The image above is a screen shot of the final line of the poem in the video below, a 1-minute reading of In Flanders Fields, that snow-cold burst of verse that triggered the tradition of the red poppy.
Joan Smith, the British journalist we quoted in today’s Monday Morning Memo, shares the logic behind her reluctance to wear the poppy:
“I don’t doubt many individuals wear the red poppy with pride. What I don’t understand is why they want everyone else to wear one, regardless of how they feel towards war and its horrors. I’m not a pacifist, but traditional Remembrance Day ceremonies make me uncomfortable, turning the dead into two-dimensional ‘heroes’ when I know that many died in agony, confusion and despair.”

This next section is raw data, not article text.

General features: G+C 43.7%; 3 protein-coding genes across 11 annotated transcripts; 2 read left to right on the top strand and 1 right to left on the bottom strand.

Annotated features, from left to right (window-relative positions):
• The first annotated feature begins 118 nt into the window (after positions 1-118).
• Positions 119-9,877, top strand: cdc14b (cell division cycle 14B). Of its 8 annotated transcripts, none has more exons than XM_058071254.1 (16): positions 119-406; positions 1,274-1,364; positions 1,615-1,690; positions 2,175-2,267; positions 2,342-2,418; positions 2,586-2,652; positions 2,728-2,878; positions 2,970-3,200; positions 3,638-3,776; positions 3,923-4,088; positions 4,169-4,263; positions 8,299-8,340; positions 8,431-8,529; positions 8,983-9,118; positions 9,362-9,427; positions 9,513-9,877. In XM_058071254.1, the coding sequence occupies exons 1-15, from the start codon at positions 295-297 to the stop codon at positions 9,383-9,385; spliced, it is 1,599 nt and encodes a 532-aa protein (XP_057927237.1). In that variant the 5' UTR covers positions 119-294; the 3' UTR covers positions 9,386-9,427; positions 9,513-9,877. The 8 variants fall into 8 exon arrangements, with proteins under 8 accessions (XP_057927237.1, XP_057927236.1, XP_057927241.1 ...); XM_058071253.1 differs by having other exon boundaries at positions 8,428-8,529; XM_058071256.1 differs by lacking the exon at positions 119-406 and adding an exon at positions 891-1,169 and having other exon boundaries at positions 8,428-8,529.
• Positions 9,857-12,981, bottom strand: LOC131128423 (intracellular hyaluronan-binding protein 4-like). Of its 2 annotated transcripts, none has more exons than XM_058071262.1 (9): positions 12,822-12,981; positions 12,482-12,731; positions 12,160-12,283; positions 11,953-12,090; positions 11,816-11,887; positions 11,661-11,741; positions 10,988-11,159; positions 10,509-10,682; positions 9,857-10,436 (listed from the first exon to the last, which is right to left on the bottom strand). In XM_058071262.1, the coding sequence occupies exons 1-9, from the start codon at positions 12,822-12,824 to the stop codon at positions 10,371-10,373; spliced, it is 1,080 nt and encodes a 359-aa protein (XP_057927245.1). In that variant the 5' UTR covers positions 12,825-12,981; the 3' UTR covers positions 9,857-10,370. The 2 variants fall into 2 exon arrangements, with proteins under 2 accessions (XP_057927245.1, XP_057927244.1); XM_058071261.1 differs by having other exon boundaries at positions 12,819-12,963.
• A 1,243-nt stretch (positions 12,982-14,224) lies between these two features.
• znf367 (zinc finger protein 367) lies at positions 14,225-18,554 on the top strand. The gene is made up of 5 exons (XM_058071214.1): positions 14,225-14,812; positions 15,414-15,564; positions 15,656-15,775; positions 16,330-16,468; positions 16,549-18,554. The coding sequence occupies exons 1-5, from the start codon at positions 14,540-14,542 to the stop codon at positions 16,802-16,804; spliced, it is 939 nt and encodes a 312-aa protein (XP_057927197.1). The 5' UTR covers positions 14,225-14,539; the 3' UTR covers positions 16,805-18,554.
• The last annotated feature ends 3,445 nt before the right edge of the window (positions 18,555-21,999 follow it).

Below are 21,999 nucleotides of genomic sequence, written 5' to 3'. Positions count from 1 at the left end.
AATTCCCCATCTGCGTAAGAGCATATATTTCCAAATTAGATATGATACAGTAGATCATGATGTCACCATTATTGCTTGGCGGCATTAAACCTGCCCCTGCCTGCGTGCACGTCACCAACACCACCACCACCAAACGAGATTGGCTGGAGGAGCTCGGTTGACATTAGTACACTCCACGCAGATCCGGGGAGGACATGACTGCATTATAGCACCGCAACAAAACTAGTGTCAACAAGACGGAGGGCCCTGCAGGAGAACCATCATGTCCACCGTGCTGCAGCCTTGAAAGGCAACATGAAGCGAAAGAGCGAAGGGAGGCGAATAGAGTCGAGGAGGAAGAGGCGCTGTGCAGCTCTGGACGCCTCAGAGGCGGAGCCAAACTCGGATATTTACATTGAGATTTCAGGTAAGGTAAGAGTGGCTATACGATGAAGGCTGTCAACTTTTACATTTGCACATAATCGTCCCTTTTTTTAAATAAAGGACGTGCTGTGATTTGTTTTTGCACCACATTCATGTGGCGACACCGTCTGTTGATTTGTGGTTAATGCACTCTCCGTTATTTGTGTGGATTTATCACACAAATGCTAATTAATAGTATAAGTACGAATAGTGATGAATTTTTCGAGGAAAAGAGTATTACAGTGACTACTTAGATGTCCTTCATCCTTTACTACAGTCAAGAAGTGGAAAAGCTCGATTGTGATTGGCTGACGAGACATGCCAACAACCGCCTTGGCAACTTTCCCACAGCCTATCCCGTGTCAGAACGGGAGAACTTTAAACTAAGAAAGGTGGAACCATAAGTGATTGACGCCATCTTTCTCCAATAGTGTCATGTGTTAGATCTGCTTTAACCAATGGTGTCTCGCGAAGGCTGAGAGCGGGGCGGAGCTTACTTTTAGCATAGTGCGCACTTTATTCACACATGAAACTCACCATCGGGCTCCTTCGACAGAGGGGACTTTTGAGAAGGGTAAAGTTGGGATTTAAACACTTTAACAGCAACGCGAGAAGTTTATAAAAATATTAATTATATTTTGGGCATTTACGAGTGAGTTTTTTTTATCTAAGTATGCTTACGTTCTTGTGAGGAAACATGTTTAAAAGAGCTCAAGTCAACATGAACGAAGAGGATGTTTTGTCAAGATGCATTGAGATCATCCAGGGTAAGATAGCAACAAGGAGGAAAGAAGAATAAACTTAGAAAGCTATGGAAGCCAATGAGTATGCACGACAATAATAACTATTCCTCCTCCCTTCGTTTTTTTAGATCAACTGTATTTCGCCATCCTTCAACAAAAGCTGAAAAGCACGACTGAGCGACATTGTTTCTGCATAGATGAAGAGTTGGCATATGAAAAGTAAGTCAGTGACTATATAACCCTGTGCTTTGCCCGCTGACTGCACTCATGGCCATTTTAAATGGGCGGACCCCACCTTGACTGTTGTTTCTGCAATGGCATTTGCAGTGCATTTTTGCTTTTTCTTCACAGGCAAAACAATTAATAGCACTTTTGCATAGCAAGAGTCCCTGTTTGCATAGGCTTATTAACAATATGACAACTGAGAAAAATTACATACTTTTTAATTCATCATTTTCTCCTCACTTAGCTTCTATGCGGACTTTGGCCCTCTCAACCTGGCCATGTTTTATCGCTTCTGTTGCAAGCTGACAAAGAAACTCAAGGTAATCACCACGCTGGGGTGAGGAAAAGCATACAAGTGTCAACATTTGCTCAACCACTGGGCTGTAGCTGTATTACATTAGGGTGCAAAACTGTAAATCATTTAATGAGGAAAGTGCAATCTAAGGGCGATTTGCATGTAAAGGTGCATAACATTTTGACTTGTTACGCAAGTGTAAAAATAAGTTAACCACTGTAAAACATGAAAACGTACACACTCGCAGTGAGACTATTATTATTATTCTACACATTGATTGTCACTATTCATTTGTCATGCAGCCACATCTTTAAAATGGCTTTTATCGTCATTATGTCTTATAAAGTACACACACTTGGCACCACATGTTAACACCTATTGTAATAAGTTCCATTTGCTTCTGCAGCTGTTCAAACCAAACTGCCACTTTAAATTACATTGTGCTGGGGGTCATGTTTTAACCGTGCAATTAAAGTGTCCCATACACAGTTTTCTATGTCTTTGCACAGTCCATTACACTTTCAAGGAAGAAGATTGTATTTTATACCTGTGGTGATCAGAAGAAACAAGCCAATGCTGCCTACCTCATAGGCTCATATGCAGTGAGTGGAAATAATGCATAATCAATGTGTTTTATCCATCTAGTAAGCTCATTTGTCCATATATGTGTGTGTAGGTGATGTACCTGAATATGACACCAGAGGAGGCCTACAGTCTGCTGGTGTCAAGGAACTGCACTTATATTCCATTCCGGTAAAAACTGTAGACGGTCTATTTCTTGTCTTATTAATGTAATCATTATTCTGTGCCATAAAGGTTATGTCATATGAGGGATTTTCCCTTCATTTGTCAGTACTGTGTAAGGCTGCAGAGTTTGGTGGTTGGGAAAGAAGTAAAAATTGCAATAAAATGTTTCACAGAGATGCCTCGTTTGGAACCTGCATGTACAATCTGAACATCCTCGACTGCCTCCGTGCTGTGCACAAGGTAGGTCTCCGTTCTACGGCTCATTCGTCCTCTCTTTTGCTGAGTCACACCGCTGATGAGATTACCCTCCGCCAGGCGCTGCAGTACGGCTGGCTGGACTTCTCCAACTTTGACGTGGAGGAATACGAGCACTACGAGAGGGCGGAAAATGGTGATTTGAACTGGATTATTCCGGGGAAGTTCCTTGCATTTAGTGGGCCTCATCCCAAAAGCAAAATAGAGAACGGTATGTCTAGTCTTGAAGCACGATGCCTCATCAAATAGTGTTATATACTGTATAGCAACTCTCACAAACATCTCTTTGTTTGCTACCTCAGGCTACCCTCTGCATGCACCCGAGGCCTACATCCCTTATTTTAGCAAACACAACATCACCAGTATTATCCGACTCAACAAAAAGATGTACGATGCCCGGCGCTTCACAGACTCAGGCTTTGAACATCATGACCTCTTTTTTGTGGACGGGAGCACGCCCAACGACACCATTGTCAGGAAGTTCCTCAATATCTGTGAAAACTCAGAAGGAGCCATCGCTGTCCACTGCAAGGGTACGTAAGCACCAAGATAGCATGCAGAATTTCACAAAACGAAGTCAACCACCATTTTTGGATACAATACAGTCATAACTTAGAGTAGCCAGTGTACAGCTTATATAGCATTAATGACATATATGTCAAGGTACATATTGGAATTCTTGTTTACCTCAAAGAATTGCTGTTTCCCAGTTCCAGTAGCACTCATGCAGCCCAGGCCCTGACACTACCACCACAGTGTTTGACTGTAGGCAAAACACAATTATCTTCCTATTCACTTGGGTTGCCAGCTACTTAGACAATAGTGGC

Joan Smith presents us with an interesting thought. But I don’t agree with it. I am a romanticizer, a colorizer of facts. Yes, I will make a hero out of someone who didn’t feel like a hero or want to be a hero. On certain days, I will even make a hero out of someone who did nothing heroic. But that’s not the point I wish to make right now. The point is this: Joan Smith’s perspective is valid. It is fair. It’s okay that she feels that way. I can even see her point a little. There’s nothing wrong with her. She is not my enemy. We don’t have to think alike.